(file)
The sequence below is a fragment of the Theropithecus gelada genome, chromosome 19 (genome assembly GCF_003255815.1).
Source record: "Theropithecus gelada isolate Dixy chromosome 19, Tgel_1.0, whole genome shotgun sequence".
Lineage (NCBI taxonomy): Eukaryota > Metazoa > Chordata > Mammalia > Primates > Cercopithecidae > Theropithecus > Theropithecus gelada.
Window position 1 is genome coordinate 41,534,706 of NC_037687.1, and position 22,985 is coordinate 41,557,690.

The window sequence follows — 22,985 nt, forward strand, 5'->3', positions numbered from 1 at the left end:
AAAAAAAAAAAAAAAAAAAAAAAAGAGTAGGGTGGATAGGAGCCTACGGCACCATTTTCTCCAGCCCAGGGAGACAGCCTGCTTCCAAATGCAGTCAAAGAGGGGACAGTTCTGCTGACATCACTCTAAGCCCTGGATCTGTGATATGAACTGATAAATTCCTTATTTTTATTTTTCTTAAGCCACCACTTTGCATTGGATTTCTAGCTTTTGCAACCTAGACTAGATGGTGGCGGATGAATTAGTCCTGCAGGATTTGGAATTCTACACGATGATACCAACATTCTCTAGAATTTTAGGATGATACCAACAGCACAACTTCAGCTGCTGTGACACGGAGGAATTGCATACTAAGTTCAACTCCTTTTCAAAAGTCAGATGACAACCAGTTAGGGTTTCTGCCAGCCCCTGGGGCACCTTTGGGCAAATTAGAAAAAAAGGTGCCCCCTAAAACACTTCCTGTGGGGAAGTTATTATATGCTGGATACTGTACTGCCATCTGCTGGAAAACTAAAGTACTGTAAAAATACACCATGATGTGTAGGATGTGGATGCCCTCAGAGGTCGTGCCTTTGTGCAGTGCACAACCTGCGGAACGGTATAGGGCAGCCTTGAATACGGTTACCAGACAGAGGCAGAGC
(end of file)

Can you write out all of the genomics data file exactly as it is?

The sequence below is a fragment of the Theropithecus gelada genome, chromosome 19 (genome assembly GCF_003255815.1).
Source record: "Theropithecus gelada isolate Dixy chromosome 19, Tgel_1.0, whole genome shotgun sequence".
Lineage (NCBI taxonomy): Eukaryota > Metazoa > Chordata > Mammalia > Primates > Cercopithecidae > Theropithecus > Theropithecus gelada.
Window position 1 is genome coordinate 41,534,706 of NC_037687.1, and position 22,985 is coordinate 41,557,690.

The window sequence follows — 22,985 nt, forward strand, 5'->3', positions numbered from 1 at the left end:
AAAAAAAAAAAAAAAAAAAAAAAAGAGTAGGGTGGATAGGAGCCTACGGCACCATTTTCTCCAGCCCAGGGAGACAGCCTGCTTCCAAATGCAGTCAAAGAGGGGACAGTTCTGCTGACATCACTCTAAGCCCTGGATCTGTGATATGAACTGATAAATTCCTTATTTTTATTTTTCTTAAGCCACCACTTTGCATTGGATTTCTAGCTTTTGCAACCTAGACTAGATGGTGGCGGATGAATTAGTCCTGCAGGATTTGGAATTCTACACGATGATACCAACATTCTCTAGAATTTTAGGATGATACCAACAGCACAACTTCAGCTGCTGTGACACGGAGGAATTGCATACTAAGTTCAACTCCTTTTCAAAAGTCAGATGACAACCAGTTAGGGTTTCTGCCAGCCCCTGGGGCACCTTTGGGCAAATTAGAAAAAAAGGTGCCCCCTAAAACACTTCCTGTGGGGAAGTTATTATATGCTGGATACTGTACTGCCATCTGCTGGAAAACTAAAGTACTGTAAAAATACACCATGATGTGTAGGATGTGGATGCCCTCAGAGGTCGTGCCTTTGTGCAGTGCACAACCTGCGGAACGGTATAGGGCAGCCTTGAATACGGTTACCAGACAGAGGCAGAGC